the ultimate FreeBSD desktop (without a mouse)

I installed FreeBSD a few days ago, because I wanted to work on a distribution that’s famous for its code quality and good practices. I had been using Fedora for almost a year, after switching from ArchLinux which I think I had used for two years and various other Linux distros before that. I had messed around with various BSDs before (OpenBSD, NetBSD, FreeBSD), but none of them really stuck with me. One of the big reasons for switching was getting tired of not having a package for that new thing I just saw on reddit. I used to go search for it on freshports everytime and everytime it was already there.

After installing the base system, the first thing was to get some sort of WM(Window Manager) installed. I was in a bit of a hurry, anxious to get my new system ready, so I didn’t want anything big, like a DE(Desktop Environment) . Tiling WMs are the next big thing. WIMP is dead. I had played with dwm/wmii before, but these didn’t really stick then. I think there’s an effort to be made in order to change your desktop paradigm, just like when you’re changing your editor or anything else. You can’t just use it casually once a week and expect to become proficient with it in a month. It doesn’t work that way. At least not for me. These things cause a bit of a headache. It’s like cutting a limb. You’re brain needs to adapt your other senses and limbs to compensate for the loss. But in this case, when you cut your limb, you get a new cyber-robotic-megatron arm instead. You just need to figure it out how it works and your productivity will increase exponentially.

So i installed awesome , then switched to xmonad and then switched to dwm in a matter of minutes. I then opened up the configuration file for dwm, and changed some keybindings and some colors and two days later it feels like home.

Early on, as I got the tiling wm installed I thought about trying to live without my mouse. That’s hardcore productivity staring me in the face. Especially the hardcore part. I already had my vim/emacs editor so nothing to change there.

Browsing is a big part of our lives, and browsing can’t be done without a pointing device. Or could it? I installed vimperator . You have these nice key-bindings for moving around (j,k,C-d,C-u,search etc.), but how do you click links? Vimperator has this awesome feature called hinting that highlights and gives a number to each link on the screen when you press f. I think it’s actually faster than moving your mouse around. You can open a new link just by pressing o, a tab by pressing t. It knows you mean google if you just give it words instead of a url. It goes back and forth with C-o, C-i. It can do almost everything firefox can do and more without looking around through ugly menus. It’s even got macros! Granted, it takes some getting used to, but that’s the fun, right?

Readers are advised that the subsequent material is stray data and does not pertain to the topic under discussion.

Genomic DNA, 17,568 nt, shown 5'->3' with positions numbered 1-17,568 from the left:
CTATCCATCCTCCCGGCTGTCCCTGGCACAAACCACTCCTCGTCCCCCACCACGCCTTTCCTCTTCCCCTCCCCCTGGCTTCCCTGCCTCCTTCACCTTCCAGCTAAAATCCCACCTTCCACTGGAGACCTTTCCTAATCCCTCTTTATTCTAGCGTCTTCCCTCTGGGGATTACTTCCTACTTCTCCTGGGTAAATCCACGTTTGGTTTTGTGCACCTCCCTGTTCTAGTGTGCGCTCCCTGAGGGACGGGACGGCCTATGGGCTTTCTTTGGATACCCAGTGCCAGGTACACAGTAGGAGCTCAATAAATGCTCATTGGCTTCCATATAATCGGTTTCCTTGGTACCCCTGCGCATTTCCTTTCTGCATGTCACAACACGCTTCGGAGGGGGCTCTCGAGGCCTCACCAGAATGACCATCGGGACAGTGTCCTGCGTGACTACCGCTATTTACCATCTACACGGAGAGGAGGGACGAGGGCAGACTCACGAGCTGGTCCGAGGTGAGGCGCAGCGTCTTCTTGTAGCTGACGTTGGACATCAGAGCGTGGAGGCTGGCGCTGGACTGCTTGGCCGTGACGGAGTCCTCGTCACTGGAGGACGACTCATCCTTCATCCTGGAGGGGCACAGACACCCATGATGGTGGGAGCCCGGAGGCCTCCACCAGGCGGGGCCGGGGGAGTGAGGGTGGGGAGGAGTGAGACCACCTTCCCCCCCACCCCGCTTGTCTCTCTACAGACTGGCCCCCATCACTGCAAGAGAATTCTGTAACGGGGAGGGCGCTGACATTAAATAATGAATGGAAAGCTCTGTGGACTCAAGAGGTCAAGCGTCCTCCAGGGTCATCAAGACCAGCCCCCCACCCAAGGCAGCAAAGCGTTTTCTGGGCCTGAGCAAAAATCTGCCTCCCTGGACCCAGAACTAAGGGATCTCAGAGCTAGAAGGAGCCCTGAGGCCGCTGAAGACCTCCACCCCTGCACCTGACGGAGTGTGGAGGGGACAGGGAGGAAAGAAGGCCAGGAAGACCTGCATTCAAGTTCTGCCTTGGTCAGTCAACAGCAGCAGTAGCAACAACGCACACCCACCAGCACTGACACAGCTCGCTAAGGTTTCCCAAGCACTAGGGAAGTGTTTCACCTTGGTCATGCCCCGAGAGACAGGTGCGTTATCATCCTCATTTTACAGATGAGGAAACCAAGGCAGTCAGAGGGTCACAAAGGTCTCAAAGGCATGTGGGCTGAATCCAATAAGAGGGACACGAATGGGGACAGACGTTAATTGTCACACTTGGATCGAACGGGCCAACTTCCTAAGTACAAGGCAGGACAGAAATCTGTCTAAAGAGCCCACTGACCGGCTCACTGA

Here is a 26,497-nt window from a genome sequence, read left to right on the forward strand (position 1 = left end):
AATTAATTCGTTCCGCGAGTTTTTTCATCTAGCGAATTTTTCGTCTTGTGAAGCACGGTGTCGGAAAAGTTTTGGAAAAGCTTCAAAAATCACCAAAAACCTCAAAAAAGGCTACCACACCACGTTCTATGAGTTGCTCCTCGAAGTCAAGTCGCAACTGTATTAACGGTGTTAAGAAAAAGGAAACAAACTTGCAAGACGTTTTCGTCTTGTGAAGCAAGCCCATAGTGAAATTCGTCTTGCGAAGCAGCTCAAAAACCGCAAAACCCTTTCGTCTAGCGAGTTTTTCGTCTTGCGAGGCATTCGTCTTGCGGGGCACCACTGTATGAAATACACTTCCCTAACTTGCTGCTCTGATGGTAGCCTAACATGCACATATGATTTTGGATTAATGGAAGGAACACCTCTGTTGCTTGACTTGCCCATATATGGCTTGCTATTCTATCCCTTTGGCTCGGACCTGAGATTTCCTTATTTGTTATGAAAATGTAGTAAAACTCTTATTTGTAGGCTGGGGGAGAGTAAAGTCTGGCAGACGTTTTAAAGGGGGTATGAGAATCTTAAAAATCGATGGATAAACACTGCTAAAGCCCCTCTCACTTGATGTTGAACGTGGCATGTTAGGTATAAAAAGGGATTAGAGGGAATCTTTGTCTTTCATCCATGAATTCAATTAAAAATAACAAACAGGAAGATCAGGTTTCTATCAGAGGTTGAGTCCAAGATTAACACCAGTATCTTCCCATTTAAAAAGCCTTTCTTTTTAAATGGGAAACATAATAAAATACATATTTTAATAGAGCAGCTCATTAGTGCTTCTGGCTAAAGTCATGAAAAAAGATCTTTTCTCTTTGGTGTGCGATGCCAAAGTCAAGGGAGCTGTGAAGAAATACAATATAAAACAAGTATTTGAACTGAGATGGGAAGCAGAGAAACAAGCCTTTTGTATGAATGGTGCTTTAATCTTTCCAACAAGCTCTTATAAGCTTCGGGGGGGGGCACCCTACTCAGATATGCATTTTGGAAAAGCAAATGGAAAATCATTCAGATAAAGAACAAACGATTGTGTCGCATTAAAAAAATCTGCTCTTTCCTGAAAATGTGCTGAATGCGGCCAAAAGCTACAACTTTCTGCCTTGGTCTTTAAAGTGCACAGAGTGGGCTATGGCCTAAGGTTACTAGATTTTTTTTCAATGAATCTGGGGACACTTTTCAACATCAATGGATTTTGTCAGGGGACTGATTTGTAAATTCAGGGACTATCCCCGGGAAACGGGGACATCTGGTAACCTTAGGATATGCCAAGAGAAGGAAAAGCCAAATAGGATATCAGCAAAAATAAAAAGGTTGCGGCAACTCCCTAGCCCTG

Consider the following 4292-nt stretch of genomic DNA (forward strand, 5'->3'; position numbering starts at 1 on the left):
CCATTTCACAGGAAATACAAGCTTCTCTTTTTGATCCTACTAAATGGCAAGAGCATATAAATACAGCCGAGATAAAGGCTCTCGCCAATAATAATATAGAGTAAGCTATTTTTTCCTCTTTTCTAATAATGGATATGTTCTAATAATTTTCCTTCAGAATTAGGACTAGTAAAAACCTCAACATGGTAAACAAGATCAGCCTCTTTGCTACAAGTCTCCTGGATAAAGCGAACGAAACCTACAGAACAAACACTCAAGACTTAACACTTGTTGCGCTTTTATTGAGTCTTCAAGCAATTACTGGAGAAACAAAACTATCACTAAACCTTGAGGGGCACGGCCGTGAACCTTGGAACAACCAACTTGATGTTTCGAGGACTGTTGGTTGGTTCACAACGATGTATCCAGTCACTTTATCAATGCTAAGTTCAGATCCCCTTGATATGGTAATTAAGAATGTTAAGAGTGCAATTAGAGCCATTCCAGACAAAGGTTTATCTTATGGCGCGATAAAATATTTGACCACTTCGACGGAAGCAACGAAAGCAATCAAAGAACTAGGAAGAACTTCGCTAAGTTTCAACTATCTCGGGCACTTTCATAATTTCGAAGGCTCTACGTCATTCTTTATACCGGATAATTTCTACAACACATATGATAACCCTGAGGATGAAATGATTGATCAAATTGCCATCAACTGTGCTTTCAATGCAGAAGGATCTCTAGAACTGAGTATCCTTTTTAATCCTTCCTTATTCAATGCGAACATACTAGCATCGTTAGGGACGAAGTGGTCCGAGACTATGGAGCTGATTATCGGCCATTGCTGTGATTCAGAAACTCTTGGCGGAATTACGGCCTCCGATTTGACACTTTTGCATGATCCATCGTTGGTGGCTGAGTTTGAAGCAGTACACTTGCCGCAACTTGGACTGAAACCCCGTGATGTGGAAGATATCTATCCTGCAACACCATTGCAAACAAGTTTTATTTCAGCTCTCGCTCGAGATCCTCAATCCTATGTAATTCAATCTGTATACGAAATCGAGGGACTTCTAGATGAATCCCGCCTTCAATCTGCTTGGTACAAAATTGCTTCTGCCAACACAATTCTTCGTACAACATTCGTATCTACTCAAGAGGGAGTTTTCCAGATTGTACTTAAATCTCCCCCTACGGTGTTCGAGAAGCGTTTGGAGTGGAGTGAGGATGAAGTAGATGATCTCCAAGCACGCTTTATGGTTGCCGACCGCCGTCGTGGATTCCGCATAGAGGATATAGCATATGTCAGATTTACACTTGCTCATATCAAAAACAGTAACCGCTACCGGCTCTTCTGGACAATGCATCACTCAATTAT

Everyone already knows irssi the irc client and mutt the email client. You can try those. Or you could use one of emacs’s. That’s the next big part of my plan. I’m going to be switching over to emacs after about 3 years with vim. I’m probably going to say other things about this move some other time, so I’ll just summarise my first thoughts until now. I want my editor to be everywhere I edit text. Vim is already in my blog posts and in my source files. But I want my editor in my email, in my shell, in my chat client and under my pillow. Emacs 22 has ugly fonts, but Emacs 23 has antialiased fonts and what do you know? FreeBSD’s got a port of the development version. All the carpal syndrome scare goes away once you remap Caps to be another Ctrl key. Read a lot of tutorials. Read a lot of high-profile users’ blog posts (like steve yegge’s ). Have a lot of commitment and you’ll do it.

Learning one of the two editors is a rewarding experience in itself. Vimtutor and the emacs tutorial are amazing. They’ll have you crackling once every few lines at the new magic powers you’ve just gained. They truly are great weapons in any mastermind-bent-on-world-domination’s arsenal.

The first few hours after the second few hours spent into the new environment are the most important. If you can get to this stage, the battle is almost won. The first session is the most troublesome. Your brain revolts and refuses to adapt to the new way . That’s why it’s most important to not give up. Spend the night with the new environment and go to sleep. The next day you have to be able to wake up in the same environment and everything will seem natural in a little while. Try it.

Next year I’ll go Dvorak .


Creative Commons License
This work is licensed under a Creative Commons Attribution 3.0 Unported License.